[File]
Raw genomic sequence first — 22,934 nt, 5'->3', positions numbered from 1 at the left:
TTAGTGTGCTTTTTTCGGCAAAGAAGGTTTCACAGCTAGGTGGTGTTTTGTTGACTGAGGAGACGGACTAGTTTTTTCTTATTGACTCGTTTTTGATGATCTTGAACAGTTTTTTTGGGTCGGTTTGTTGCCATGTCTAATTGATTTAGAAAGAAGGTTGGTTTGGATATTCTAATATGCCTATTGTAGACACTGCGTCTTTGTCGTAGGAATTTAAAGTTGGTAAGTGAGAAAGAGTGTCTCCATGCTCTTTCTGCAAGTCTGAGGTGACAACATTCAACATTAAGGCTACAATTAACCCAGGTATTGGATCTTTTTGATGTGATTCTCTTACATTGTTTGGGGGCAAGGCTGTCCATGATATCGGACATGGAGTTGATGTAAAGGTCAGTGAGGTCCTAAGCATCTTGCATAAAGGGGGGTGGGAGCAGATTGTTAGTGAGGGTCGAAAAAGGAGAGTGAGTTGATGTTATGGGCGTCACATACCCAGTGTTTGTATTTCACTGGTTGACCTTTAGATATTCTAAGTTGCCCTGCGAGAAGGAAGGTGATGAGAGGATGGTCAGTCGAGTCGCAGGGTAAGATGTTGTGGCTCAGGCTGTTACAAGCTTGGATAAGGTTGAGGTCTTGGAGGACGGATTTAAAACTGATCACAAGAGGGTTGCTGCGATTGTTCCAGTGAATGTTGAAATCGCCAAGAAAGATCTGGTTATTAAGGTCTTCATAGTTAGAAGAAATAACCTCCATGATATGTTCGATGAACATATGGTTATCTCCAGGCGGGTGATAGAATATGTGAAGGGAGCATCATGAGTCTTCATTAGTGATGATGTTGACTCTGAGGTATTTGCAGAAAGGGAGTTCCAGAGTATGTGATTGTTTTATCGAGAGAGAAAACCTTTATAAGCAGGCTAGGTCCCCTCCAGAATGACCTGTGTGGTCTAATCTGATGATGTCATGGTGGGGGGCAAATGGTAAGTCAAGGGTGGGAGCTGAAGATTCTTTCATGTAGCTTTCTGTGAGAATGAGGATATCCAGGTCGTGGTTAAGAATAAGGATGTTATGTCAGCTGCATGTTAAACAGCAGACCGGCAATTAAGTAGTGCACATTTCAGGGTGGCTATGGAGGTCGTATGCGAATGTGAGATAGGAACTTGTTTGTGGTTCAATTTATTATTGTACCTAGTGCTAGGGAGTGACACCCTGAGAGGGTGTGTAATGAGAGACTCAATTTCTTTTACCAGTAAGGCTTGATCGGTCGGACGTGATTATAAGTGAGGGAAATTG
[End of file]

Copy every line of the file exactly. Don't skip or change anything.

Raw genomic sequence first — 22,934 nt, 5'->3', positions numbered from 1 at the left:
TTAGTGTGCTTTTTTCGGCAAAGAAGGTTTCACAGCTAGGTGGTGTTTTGTTGACTGAGGAGACGGACTAGTTTTTTCTTATTGACTCGTTTTTGATGATCTTGAACAGTTTTTTTGGGTCGGTTTGTTGCCATGTCTAATTGATTTAGAAAGAAGGTTGGTTTGGATATTCTAATATGCCTATTGTAGACACTGCGTCTTTGTCGTAGGAATTTAAAGTTGGTAAGTGAGAAAGAGTGTCTCCATGCTCTTTCTGCAAGTCTGAGGTGACAACATTCAACATTAAGGCTACAATTAACCCAGGTATTGGATCTTTTTGATGTGATTCTCTTACATTGTTTGGGGGCAAGGCTGTCCATGATATCGGACATGGAGTTGATGTAAAGGTCAGTGAGGTCCTAAGCATCTTGCATAAAGGGGGGTGGGAGCAGATTGTTAGTGAGGGTCGAAAAAGGAGAGTGAGTTGATGTTATGGGCGTCACATACCCAGTGTTTGTATTTCACTGGTTGACCTTTAGATATTCTAAGTTGCCCTGCGAGAAGGAAGGTGATGAGAGGATGGTCAGTCGAGTCGCAGGGTAAGATGTTGTGGCTCAGGCTGTTACAAGCTTGGATAAGGTTGAGGTCTTGGAGGACGGATTTAAAACTGATCACAAGAGGGTTGCTGCGATTGTTCCAGTGAATGTTGAAATCGCCAAGAAAGATCTGGTTATTAAGGTCTTCATAGTTAGAAGAAATAACCTCCATGATATGTTCGATGAACATATGGTTATCTCCAGGCGGGTGATAGAATATGTGAAGGGAGCATCATGAGTCTTCATTAGTGATGATGTTGACTCTGAGGTATTTGCAGAAAGGGAGTTCCAGAGTATGTGATTGTTTTATCGAGAGAGAAAACCTTTATAAGCAGGCTAGGTCCCCTCCAGAATGACCTGTGTGGTCTAATCTGATGATGTCATGGTGGGGGGCAAATGGTAAGTCAAGGGTGGGAGCTGAAGATTCTTTCATGTAGCTTTCTGTGAGAATGAGGATATCCAGGTCGTGGTTAAGAATAAGGATGTTATGTCAGCTGCATGTTAAACAGCAGACCGGCAATTAAGTAGTGCACATTTCAGGGTGGCTATGGAGGTCGTATGCGAATGTGAGATAGGAACTTGTTTGTGGTTCAATTTATTATTGTACCTAGTGCTAGGGAGTGACACCCTGAGAGGGTGTGTAATGAGAGACTCAATTTCTTTTACCAGTAAGGCTTGATCGGTCGGACGTGATTATAAGTGAGGGAAATTG